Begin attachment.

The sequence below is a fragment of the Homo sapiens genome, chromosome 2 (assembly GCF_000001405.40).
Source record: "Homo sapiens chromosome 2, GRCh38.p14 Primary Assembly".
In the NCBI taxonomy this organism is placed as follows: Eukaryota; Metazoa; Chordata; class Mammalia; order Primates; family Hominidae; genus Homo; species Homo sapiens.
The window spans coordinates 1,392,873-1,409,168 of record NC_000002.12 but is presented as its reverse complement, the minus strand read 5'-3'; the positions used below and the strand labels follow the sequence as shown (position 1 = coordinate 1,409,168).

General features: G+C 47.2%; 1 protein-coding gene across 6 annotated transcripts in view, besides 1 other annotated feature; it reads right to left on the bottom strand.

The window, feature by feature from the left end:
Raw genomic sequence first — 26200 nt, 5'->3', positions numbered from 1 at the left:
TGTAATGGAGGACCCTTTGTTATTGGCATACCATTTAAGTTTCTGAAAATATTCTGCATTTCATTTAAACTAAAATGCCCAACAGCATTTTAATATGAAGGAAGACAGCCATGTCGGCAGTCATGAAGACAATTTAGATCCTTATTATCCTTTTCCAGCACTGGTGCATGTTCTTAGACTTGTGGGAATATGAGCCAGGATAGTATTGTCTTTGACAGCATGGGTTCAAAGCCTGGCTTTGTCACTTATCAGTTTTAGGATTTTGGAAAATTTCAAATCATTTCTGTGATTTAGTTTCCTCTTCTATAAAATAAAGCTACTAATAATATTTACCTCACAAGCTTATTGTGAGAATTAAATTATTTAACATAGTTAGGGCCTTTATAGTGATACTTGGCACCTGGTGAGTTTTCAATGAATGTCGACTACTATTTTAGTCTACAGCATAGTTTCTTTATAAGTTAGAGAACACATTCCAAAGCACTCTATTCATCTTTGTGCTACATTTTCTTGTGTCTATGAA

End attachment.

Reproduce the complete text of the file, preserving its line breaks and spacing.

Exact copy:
The sequence below is a fragment of the Homo sapiens genome, chromosome 2 (assembly GCF_000001405.40).
Source record: "Homo sapiens chromosome 2, GRCh38.p14 Primary Assembly".
In the NCBI taxonomy this organism is placed as follows: Eukaryota; Metazoa; Chordata; class Mammalia; order Primates; family Hominidae; genus Homo; species Homo sapiens.
The window spans coordinates 1,392,873-1,409,168 of record NC_000002.12 but is presented as its reverse complement, the minus strand read 5'-3'; the positions used below and the strand labels follow the sequence as shown (position 1 = coordinate 1,409,168).

General features: G+C 47.2%; 1 protein-coding gene across 6 annotated transcripts in view, besides 1 other annotated feature; it reads right to left on the bottom strand.

The window, feature by feature from the left end:
Raw genomic sequence first — 26200 nt, 5'->3', positions numbered from 1 at the left:
TGTAATGGAGGACCCTTTGTTATTGGCATACCATTTAAGTTTCTGAAAATATTCTGCATTTCATTTAAACTAAAATGCCCAACAGCATTTTAATATGAAGGAAGACAGCCATGTCGGCAGTCATGAAGACAATTTAGATCCTTATTATCCTTTTCCAGCACTGGTGCATGTTCTTAGACTTGTGGGAATATGAGCCAGGATAGTATTGTCTTTGACAGCATGGGTTCAAAGCCTGGCTTTGTCACTTATCAGTTTTAGGATTTTGGAAAATTTCAAATCATTTCTGTGATTTAGTTTCCTCTTCTATAAAATAAAGCTACTAATAATATTTACCTCACAAGCTTATTGTGAGAATTAAATTATTTAACATAGTTAGGGCCTTTATAGTGATACTTGGCACCTGGTGAGTTTTCAATGAATGTCGACTACTATTTTAGTCTACAGCATAGTTTCTTTATAAGTTAGAGAACACATTCCAAAGCACTCTATTCATCTTTGTGCTACATTTTCTTGTGTCTATGAA